My research tends to focus on the mathematical analysis of phenomena of interest in Statistical and Quantum Physics, and related developments in modern Probability Theory and Analysis. I find this mix of perspectives very stimulating, and enjoy seeing the different fields enriched through such contacts.

Areas of current and recent research include:

• Quantum spin chains: symmetry breaking, emergent features of their ground states,

Quantum <=> Classical relations which appear through functional integral representations.

• Critical phenomena in statistical mechnics, analized by uncovering the models' stochastic geometric scaffolding

(random currents, random clusters, loop models).

• The φ^{4}_{d} field theory, studied as the scaling limit of critical systems.

• Spectra and dynamics of random operators.

• Disorder effects in statistical mechanics.

Witht the notable exception of planar models, and models with mean-field interactions, the critical phenomena encountered in statistical mechanics lie beyond the reach of exact solutions and/or perturbative methods starting from the short-scale formulation of the theory. Yet there are rigorous methods which shed light on key aspects of the critical behavior even in such situations. A recurring theme in our work has been the appearance of random geometric structures which mediate the long distance correlations. The anlysis of their stochastic geometric properties yield insight on the essential differences in the critical behavior in basic models of statistical mechanics between low and high dimensions.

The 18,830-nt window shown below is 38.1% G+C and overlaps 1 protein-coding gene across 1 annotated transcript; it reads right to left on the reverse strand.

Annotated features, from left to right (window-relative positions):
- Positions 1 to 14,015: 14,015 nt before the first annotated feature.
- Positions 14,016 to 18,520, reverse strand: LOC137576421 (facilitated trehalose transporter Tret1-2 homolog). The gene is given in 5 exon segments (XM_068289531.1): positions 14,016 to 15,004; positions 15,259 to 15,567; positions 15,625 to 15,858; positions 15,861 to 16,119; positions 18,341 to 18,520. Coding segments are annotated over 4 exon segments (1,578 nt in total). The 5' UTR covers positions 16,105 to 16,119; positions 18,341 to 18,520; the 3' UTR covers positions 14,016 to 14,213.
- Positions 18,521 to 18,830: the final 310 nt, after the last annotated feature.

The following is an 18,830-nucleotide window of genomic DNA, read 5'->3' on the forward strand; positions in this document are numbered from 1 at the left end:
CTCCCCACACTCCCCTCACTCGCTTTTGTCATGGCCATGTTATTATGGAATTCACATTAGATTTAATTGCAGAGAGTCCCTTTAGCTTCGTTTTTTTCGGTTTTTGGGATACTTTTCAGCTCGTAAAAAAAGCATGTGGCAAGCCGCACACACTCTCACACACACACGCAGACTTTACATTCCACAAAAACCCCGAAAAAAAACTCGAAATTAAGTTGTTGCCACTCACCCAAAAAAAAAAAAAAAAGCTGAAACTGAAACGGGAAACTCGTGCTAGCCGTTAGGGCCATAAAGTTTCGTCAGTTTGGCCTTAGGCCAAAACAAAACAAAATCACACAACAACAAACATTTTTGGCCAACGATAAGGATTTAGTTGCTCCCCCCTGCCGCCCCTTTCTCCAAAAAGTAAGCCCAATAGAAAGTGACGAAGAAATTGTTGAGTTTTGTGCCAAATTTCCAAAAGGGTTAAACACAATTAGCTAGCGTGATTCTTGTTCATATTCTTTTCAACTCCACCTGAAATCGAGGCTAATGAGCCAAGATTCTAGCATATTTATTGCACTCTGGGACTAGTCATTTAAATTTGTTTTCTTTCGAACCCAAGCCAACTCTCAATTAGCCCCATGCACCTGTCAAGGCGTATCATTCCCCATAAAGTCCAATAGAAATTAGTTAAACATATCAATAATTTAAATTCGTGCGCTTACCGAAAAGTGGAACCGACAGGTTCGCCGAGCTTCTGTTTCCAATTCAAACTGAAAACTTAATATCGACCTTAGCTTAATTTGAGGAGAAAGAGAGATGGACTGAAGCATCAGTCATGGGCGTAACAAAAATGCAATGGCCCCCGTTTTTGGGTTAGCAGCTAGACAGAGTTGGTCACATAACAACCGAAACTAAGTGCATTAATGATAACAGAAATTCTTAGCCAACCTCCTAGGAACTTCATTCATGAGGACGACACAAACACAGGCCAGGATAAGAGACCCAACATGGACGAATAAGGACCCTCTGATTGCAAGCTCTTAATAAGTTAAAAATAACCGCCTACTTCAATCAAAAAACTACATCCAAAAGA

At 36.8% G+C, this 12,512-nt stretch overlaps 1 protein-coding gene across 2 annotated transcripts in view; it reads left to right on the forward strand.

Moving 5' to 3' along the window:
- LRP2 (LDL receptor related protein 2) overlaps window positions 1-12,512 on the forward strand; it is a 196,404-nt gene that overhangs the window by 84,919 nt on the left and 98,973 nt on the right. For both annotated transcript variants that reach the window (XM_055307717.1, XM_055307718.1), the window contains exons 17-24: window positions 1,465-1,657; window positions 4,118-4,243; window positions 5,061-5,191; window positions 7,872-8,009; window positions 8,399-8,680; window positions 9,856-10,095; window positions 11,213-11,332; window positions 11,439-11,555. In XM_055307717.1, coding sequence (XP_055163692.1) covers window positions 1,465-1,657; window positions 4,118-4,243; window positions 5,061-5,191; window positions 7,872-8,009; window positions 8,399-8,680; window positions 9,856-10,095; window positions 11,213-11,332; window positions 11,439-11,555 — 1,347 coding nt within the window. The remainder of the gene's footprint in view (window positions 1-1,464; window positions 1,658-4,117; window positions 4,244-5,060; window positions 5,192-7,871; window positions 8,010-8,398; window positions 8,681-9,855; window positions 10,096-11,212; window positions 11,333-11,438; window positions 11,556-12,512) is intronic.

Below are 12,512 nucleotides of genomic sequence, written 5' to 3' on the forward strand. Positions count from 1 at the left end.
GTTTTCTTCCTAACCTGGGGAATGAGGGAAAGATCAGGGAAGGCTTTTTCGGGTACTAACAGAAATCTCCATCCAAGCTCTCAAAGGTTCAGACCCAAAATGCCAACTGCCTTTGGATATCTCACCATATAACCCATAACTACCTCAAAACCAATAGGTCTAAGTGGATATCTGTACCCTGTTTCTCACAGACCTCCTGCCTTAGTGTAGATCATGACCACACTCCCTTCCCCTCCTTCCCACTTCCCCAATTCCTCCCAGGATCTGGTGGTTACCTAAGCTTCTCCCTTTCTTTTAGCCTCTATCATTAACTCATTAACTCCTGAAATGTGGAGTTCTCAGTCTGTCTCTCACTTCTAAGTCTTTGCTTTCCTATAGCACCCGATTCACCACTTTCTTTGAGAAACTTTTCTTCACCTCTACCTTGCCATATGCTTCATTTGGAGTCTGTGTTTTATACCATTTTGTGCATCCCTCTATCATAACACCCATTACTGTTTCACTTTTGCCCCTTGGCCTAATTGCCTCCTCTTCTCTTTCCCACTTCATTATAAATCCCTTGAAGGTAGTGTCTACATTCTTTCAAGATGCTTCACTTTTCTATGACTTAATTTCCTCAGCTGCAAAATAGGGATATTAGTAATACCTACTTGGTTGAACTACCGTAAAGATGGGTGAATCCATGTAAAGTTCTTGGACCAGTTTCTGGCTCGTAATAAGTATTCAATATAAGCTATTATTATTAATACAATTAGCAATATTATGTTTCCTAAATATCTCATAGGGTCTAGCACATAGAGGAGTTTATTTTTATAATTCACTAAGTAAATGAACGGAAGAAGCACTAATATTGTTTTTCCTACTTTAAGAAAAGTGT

Another body of work has focused on the analysis of the effects of disorder on phase transitons, and on quantum spectra. For the latter, tools were developped for analyzing the phenomenon of Anderson localization. In the converse direction we found that resonant tunneling may, under certain conditions (in situations modeled by tree graphs), lead to unexpected persistence of delocalization